Whether it’s lead or the organotins, the best approach to avoiding the various toxic additives is to avoid toys and products made of PVC.
Respected scientists endorse the report’s recommendations.
After we wrote the report, we solicited environmental health experts, as part of a Commission of Inquiry into Toxic Toys, for both their review and opinion on our report findings. The Commission was chaired by Dr. Peter Orris, Professor and Chief of Service, Occupational and Environmental Medicine at the University of Illinois at Chicago Medical Center. Here’s what he had to say about our report today:
“In order for PVC to be used in toys, it must be mixed with lead, cadmium or organic chemicals containing tin. These chemicals are all toxic to children when ingested,” said Dr. Peter Orris. “In particular they are all linked with potential brain damage. Because these chemicals are not tightly bound to the plastic they can enter children’s bodies when the children chew or suck on the toys or PVC-containing packaging that the toys come in.”
Toxic PVC toys.
Toys that tested positive for PVC include Barbie, “Toys Story 3” Woody and Buzz Lightyear figures, Disney Princess Royal Giggles doll, Zhu Zhu Pets Hamster Hangout, Nickelodeon’s Dora the Explorer and Diego figures, Sesame Street Elmo Faucet Cover, Club Penguin figurines, Imaginext toddler action figures and many others, from dolls and balls, to baby bath time toys and products, and even My Name Sippy Cups. PVC was also found in toys whose brands are owned by Geoffrey LLC, a subsidiary of Toys “R” Us, including You and Me dolls, Especially for Baby, and Sizzlin’ Time items.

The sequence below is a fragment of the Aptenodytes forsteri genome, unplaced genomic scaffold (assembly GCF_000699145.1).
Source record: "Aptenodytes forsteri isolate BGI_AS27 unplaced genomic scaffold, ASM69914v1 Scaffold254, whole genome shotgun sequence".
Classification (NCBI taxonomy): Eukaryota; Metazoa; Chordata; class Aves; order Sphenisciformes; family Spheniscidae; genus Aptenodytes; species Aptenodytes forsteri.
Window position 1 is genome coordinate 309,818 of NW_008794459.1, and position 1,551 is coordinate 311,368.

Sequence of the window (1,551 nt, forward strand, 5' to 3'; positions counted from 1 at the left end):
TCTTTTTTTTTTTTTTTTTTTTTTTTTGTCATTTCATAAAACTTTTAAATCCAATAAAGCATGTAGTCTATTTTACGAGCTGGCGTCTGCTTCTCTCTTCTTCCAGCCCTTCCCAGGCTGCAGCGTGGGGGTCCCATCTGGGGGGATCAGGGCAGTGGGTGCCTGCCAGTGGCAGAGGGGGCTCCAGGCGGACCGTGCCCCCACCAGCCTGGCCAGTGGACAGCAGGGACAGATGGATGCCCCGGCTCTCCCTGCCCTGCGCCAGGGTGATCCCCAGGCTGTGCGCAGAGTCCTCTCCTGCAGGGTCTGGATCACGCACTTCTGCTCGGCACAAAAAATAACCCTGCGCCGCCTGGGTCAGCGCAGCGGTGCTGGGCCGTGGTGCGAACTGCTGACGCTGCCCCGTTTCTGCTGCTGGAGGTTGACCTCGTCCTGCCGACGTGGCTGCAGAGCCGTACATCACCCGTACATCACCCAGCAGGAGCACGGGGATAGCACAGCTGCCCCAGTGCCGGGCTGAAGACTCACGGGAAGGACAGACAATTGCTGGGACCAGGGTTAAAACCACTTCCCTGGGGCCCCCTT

PVC and organotins in toys intended for infants and young children.
Many of the PVC toys we found were marketed for infants and young children, and some also contained toxic organotins. We found:
- 67% of fall 2010 toys marketed to infants 3-12 months and up in age contained chlorine, indicating they were likely made of PVC. 17% of these age-targeted group toys contained tin, indicating the likely presence of organotins in these toys.
- 81% of fall 2010 toys marketed to children 18-36 months and up in age contained chlorine, indicating they were likely made of PVC. 19% of these age-targeted group toys contained tin, indicating the likely presence of organotins in these toys.
- 62% of fall 2010 toys marketed to children 4-6 years and up in age contained chlorine, indicating they were likely made of PVC. 46% of these age-targeted group toys contained tin, indicating the likely presence of organotins.
Toys “R” Us has the power to get toxics out.
Toys “R” Us is the largest specialty retailer of toys in the United States. With more than $13 billion in annual revenues and more than 1,550 stores worldwide, Toys “R” Us has a major influence on the toy market.
As one of the largest toy retailers in the world, Toys “R” Us has the power and the responsibility to sell toys that are safe for our health and the environment and free of harmful plastics such as PVC.
We need your help to send Toys “R” Us a strong message – will you join us?